Saturday, August 11, 2018

Strangely Moved

Writing is all about habit.  I recently moved house and with the move I somehow left my old writing habits behind.  Or so it seems.  The fact is I’ve had two non-fiction book assignments in a row and my true love has had to wait.

My house didn’t come with a writing nook.  It was a tough market this year and finding some kind of suitable domicile before my apartment lease was up proved a trick for which I wasn’t prepared.  I thought there would be lots of choices, but instead it was catch as catch can.  Writing nooks weren’t in this year.

Still, my usual chair was still available and I settled in to try my morning writing.  I had a story accepted for publication—the first time in over a year—and I realized that what I was missing was the drawing in of new material.  I need to see how other people live.

There’s a bar within walking distance.  A trendy one that serves only local brews.  There I noticed the beard was back.  I have an old-growth beard myself, more of the Hemingway variety than the more trendy bald-on-top, hirsute-below model.  I also spied a tattooed young lady who’d’ve made Bradbury pen The Illustrated Woman.  So that’s what other people do.

My designated driver took me down a country lane dotted with stone houses.  Not the kind that have faux stone panels that speak of false premises, but the old variety built hard on what would’ve been a rough, horse-trodden trail.  Houses that had witnessed a ton of human drama.  Houses with as many stories as ghosts.

Perhaps I did lose my box full of old writing habits when I moved.  Tucked into some shadowed corner of a moving van and deposited at the next client’s house.  But the freedom of getting out and about revealed that there’s still a future of writing ahead.  And a new story will be appearing in coming weeks.

Saturday, June 16, 2018

Writing Rearranged

Jo March had her red cap (before such things were tainted) and writing nook.  Those of us who write also have our habits.  Thing is, circumstances change.

For the first time in over a decade I’m moving house.  Most specifically, I’m moving from an apartment into a house.  I’ll keep my day job, but I’ll be telecommuting—whatever that is.  Here in my apartment I awoke very early in order to accommodate public transportation.  My writing time has been very early.

Weekends have taught me that sleeping in disrupts writing.  Indeed, my freshest time is way before dawn.  My mind is sharp and alert.  I’m productive.  I’m energetic.  I’m also not as young as I used to be.  One of my more self-indulgent activities is to allow myself to sleep until 5 a.m. on a Saturday.

I wake up groggy, uninspired.  I sit down to write, weary already.  Only with great effort can I shove the pen.  I really don’t want to sleep any more, but I don’t want to write either.  I must have a fever!

This makes me fear for my new lifestyle.  The few people in my life say they’d like to see me keep more normal hours.  Not go to bed until 9 or 10.  Be better rested.  Better adjusted.  And what of my writing?  What will become of it?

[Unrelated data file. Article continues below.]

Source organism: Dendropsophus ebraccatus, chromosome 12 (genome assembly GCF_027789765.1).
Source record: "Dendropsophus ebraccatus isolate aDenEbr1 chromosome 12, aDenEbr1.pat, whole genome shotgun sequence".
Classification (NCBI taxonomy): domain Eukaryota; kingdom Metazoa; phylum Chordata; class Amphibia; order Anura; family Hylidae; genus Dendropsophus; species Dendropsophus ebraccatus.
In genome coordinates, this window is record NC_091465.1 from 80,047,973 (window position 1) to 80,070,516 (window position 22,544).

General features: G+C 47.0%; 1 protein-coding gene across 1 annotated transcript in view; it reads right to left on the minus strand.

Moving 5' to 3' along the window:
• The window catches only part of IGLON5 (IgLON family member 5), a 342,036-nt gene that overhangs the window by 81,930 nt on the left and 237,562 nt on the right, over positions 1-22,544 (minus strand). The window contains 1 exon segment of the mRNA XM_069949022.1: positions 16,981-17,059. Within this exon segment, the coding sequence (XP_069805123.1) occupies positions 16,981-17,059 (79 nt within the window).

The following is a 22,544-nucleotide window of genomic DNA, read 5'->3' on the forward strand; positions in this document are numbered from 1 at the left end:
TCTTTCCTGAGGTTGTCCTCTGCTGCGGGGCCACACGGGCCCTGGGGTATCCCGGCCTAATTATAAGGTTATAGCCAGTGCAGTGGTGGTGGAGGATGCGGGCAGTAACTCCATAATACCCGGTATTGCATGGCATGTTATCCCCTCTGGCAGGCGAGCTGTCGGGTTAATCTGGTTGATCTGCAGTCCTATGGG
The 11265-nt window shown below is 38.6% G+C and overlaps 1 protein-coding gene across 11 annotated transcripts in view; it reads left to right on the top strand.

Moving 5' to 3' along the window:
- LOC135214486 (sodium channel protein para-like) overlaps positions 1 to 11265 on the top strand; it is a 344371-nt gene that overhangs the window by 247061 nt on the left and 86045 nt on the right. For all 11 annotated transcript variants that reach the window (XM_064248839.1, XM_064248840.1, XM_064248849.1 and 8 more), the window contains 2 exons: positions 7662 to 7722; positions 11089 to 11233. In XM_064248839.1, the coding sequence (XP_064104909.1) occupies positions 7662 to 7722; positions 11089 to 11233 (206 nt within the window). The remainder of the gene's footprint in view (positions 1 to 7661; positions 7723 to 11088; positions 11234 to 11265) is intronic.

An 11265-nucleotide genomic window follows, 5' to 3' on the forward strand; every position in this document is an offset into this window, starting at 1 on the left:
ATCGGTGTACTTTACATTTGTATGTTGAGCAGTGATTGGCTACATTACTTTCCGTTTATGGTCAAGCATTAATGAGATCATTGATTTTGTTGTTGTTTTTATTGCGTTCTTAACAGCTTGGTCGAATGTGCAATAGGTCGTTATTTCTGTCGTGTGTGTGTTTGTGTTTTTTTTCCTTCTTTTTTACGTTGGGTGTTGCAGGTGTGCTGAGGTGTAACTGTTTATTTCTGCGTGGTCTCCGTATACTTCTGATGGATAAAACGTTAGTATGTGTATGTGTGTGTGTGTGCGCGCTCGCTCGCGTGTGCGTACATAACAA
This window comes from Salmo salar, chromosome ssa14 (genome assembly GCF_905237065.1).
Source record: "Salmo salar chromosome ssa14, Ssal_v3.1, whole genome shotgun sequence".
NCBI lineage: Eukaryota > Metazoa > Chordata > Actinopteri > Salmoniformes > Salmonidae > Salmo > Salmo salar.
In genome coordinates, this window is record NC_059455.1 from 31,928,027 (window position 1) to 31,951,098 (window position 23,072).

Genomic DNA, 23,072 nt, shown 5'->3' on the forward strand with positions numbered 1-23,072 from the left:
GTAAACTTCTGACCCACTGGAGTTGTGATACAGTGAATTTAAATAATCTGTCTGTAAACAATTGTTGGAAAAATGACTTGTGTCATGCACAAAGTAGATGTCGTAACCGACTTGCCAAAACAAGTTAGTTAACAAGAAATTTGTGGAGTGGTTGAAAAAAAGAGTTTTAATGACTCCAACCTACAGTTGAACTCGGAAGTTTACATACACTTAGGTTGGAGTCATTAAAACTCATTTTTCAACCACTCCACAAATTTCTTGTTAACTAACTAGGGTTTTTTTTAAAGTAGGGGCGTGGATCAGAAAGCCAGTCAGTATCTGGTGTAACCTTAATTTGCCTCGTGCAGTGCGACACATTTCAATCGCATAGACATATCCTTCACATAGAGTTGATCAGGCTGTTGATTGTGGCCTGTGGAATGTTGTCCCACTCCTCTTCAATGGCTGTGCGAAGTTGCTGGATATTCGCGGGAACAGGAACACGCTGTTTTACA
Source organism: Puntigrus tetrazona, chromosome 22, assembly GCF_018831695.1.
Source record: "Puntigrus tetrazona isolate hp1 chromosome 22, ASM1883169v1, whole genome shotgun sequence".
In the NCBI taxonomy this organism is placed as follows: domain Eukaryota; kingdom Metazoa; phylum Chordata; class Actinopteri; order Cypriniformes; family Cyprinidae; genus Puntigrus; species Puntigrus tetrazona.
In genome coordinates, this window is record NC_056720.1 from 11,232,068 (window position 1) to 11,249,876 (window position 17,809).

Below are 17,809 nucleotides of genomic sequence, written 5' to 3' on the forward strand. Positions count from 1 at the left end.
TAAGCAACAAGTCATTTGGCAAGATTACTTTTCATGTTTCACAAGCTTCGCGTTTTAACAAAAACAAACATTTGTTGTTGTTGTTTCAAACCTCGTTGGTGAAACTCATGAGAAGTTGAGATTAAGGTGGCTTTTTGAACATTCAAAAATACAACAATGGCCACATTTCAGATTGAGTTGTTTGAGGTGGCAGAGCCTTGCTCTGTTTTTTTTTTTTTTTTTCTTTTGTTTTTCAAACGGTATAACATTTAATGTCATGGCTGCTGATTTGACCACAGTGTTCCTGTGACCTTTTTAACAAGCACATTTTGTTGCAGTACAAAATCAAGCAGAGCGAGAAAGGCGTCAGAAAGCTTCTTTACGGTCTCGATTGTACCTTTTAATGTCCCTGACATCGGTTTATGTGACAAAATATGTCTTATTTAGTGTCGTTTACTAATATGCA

Houses with writing nooks are not easily affordable these days.  My new house has a gnarly, unfinished attic.  It could have enough privation to make a suitable writing space.  Freezing in winter, stifling in summer.  I can see myself up there amid the storage boxes, hunched over my desk, bleeding out my soul in words.

Writing is all about habits.  Mine, it seems, are about to change.  There’s no way I’m going to be buying a red cap.  But maybe I can learn a bit from Jo after all.

Saturday, May 12, 2018

Drafty in Here

Maybe you’ve noticed it too.  You finish a story and you’re impressed.  It came together better than you had imagined it would.  You might’ve even surprised yourself with how nicely it fell into place.

Excitedly, you send it to publisher after publisher.  In their various polite ways of writing pinhead letters, you know you see something they can’t.  You start rewriting.  Changing things.  Some carpentry here.  Some cosmetic surgery there.  Better now?

Once again they yawn and say no.  This just doesn’t interest or excite them.  They’re looking for something you just haven’t got.  Meanwhile, you’ve marred your original piece, the one that spoke to you in a way that made you certain you had something to share.

After a while you turn to other things, leaving it in your drawer of unpublished gems.  I read a biography of L. Ron Hubbard once—don’t worry, I’m not a Scientologist.  Hubbard got his start as a science fiction writer.  He’d keep a roll of butcher paper rolled into his typewriter.  When he finished a story he’d rip off the paper and send it in.  Publishers loved it.

Now, I’m no L. Ron Hubbard.  (If I were would I be living in a place like this?)  But I know good stories when I see them.  I’m an editor too.  I’ve got to wonder if the endless editing, polishing, and rewriting that we do is somehow draining the life from the newborn, unwashed story.

Today few people remember Hubbard as primarily a sci-fi genius.  His world is long gone.  Send things in on butcher paper and they’ll tell you to revise and resubmit.  And by the way, only use Submittable.  

Sometimes I’m tempted, I’ll admit, to going to Submittable, clicking my cursor in the submission box, and start typing.  The worst that could happen is what already happens after endless revisions, refinements, and long agonizing over the ending.  Or the beginning.  Hell, even over the middle.

This blog post, I have to admit, is only a first draft.

Saturday, April 28, 2018

Writing Dynasty

In the never-ending quest to be published, I’ve turned to nonfiction.  In nonfiction, you see, all you have to do is convince someone you’ve got an idea nobody else has had.  It took me a few years to figure that out, but then I’ve always been a slow study.  Even doctorates don’t help.

I keep working at my fiction.  It’s where my heart is.  I just finished reading a book, World War Z, by Max Brooks.  Now, I know it’s a matter of taste—this was on the New York Times Bestseller list—but I didn’t care for it.  It wasn’t that well written.  Yes, it was a new idea but so is the one I’ve been trying to get published for a decade now.

What happened here, I wondered.  Then I looked closer.  Max Brooks is Mel Brooks’ son.  Yes, History of the World Part I Mel Brooks’ son.  Blazing Saddles Mel Brooks’ son.  I was reminded of a bit of advice from Writers’ Marketplace back when print books still existed: “Are you famous?  Come on in!” (That’s a paraphrase.)

No doubt, having a famous parent also counts.  Joe Hill has gained a reputation on his own right, but everyone knows he’s Stephen King’s son.  These are the writing dynasties the publishing world adores.  As if ability passes down with the genes.  Privilege certainly does.